By Chelsea Gallagher
Pachinko parlors, housing vibrant slot machines, are part of a successful and lucrative industry. Popular in Japan, they create a world of luck and chance for all participants. In parlors, people from all walks of life can forget their troubles and hope one coin will change their future. As games are played, and coins dropped, players stare at their reflections in the clean glass of different machines. This reflection and world of luck is exactly what author Min Jin Lee develops in their third novel, ‘Pachinko 파칭코’.
Lee follows four generations as they move from South Korea to Japan, surviving two world wars, heartbreaks, and the challenges of self-identity. This journey begins in the fishing village of Yeongdo and moves through Japan. The characters live in Tokyo, Osaka, and Yokohama in various forms of shelter and develop a strong foundation in a foreign country. From a family of ministers and boarding house landlords to self-employed, and educated Pachinko managers, they will do whatever it takes to support their children and provide for the future.
Lee writes each page with the attempt to answer the question, How do you define home? Is it the place you were born or the place you escaped? Is it a place you’ve never been, but everyone looks like you? Is it where your family lives? Is it where you find love? With Lee’s dive into family and generational imprint, readers will question what they call home, and what they know about their parents’ sacrifices or truthful opinions on their life choices. After reading, there is no one emotion that properly describes the experience or journey.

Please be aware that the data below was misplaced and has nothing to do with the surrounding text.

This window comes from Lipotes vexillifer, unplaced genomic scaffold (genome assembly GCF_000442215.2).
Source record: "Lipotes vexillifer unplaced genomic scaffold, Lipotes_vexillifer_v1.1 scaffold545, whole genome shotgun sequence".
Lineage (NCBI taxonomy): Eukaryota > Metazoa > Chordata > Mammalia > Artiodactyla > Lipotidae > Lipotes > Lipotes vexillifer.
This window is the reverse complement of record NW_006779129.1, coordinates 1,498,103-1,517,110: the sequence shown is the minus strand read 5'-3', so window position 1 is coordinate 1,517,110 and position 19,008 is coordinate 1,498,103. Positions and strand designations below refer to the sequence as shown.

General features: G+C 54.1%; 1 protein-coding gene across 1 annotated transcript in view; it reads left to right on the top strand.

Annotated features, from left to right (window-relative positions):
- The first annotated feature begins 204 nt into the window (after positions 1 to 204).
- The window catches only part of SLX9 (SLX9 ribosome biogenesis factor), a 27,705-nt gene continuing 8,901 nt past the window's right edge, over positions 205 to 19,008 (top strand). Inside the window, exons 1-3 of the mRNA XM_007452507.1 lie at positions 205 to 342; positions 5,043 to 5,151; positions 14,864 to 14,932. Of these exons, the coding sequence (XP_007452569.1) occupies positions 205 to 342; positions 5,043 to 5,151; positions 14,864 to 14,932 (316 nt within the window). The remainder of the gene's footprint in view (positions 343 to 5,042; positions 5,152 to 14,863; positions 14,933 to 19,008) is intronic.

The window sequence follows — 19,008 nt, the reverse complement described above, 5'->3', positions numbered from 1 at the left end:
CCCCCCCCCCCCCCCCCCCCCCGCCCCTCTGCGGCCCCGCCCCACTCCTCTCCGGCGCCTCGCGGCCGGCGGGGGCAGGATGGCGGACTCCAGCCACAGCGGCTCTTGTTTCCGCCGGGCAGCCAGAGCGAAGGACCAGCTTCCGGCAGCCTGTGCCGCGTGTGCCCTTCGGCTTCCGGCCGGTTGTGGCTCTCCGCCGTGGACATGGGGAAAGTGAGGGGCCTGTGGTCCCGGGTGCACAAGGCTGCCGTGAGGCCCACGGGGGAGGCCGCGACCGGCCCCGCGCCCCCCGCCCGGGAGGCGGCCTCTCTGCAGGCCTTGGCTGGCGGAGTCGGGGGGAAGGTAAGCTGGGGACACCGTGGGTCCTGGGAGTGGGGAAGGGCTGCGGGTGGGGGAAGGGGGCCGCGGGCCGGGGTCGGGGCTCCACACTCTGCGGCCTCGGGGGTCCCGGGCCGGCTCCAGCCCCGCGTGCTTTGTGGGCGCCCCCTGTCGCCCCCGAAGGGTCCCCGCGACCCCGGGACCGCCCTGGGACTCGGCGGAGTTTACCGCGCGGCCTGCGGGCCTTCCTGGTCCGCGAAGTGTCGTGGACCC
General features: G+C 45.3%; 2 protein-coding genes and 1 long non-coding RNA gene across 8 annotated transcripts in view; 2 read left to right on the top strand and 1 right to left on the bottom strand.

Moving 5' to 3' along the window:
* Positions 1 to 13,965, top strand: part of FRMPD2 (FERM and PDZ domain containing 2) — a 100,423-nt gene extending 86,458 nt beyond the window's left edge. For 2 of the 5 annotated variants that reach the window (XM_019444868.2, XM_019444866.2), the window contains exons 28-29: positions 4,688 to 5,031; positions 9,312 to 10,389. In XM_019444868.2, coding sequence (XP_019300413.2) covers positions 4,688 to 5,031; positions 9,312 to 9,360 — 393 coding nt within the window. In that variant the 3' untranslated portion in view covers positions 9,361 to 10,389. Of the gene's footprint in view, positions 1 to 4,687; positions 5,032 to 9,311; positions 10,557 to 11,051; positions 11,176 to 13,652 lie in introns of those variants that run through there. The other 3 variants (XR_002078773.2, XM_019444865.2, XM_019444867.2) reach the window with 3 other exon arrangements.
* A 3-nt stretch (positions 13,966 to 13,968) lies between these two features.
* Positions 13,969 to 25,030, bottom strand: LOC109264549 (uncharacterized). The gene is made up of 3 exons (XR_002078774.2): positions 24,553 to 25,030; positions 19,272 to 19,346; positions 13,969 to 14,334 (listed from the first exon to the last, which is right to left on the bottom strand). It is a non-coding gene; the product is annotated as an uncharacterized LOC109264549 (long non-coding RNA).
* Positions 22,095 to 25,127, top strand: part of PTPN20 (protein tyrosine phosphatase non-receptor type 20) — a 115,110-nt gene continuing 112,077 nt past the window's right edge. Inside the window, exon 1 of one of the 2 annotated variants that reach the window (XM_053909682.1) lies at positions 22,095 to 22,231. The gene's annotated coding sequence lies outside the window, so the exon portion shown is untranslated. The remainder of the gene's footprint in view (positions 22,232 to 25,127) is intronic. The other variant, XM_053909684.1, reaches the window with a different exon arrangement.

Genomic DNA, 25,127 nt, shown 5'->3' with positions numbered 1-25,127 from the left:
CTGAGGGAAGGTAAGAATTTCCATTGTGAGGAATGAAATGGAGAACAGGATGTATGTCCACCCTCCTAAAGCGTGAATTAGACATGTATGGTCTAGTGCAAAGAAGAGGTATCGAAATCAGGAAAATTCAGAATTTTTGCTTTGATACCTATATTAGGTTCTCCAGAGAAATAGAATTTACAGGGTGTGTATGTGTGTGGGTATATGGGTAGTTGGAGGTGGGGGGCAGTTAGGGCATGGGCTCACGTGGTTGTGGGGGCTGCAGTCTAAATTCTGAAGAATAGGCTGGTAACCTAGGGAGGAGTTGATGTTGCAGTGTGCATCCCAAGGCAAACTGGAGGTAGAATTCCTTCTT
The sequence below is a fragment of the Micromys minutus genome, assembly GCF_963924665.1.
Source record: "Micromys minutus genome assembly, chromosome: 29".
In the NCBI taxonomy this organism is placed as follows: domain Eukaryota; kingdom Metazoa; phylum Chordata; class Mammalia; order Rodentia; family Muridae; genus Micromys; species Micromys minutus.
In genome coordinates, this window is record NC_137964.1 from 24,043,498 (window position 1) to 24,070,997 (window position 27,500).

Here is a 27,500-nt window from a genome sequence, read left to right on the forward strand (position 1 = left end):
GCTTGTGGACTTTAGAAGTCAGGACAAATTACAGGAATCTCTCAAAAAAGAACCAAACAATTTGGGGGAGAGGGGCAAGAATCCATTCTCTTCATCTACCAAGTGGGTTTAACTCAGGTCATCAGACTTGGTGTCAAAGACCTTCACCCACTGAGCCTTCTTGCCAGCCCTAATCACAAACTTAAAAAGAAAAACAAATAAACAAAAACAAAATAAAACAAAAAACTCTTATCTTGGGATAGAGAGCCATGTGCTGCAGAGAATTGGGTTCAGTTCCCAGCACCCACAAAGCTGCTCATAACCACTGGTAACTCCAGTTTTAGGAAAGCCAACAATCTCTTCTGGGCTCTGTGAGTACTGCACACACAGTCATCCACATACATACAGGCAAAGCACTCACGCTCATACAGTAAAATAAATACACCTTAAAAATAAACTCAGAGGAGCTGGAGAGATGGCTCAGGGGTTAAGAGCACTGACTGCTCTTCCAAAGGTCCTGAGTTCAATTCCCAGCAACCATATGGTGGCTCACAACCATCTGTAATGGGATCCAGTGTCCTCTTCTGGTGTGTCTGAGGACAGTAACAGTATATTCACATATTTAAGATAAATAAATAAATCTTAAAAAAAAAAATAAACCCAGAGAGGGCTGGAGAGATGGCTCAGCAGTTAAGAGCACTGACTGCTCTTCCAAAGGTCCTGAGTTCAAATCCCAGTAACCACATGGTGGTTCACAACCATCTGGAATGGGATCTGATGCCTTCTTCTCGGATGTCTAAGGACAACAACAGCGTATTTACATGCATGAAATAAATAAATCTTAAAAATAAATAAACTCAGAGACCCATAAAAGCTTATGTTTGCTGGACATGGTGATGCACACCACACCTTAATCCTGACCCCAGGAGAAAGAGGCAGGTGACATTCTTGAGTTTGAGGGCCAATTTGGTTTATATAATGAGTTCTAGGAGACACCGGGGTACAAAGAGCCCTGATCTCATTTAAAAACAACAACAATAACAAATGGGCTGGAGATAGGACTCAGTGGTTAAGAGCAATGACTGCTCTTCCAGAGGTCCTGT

Lee expertly inhibits each character and creates a circle of life that is strong yet constantly on the brink of collapse. Audiences will be torn between empathy and bewilderment, happiness and sorrow, shock and disappointment. You will constantly question if the characters are going on the right path or what would happen with a little extra or no luck at all.
This novel also highlights the societal impression of Korean immigrants in Japan and the struggle for their children to naturalize. It is well researched and Lee conducted hundreds of interviews to write a concise perspective. Every character in this book serves a purpose and each one links back to the former with a beautifully tied bow. As you unwrap the many layers to post-war Japan and the extended impact of trying to fit in – the gift will surprise you. Even if you are familiar with reading about racism and classism, Lee writes in a way that you feel untouchable, until you aren’t.
The writing in Pachinko is stunning and delicate. It is a silent and graceful powerhouse, with more hearts broken between the pages than mended, and the ending an echo to lost love. You will finish and reflect on your identity and feel a strong desire to call your family members to check-in. While this world is fictional, the locations and facts are real and based on historical implications that still influence our current society. Work for your ideal future and chase your goals but you never know if it will be one coin or one person to change your life forever.
Chelsea Gallagher is a freelance writer living in Saigon. She is an avid bookworm and has never found a coconut coffee she hasn’t enjoyed. She is a big supporter of Paperbacks in Saigon and can’t wait to read more for the community. Please contact at [email protected] for any creative content creation.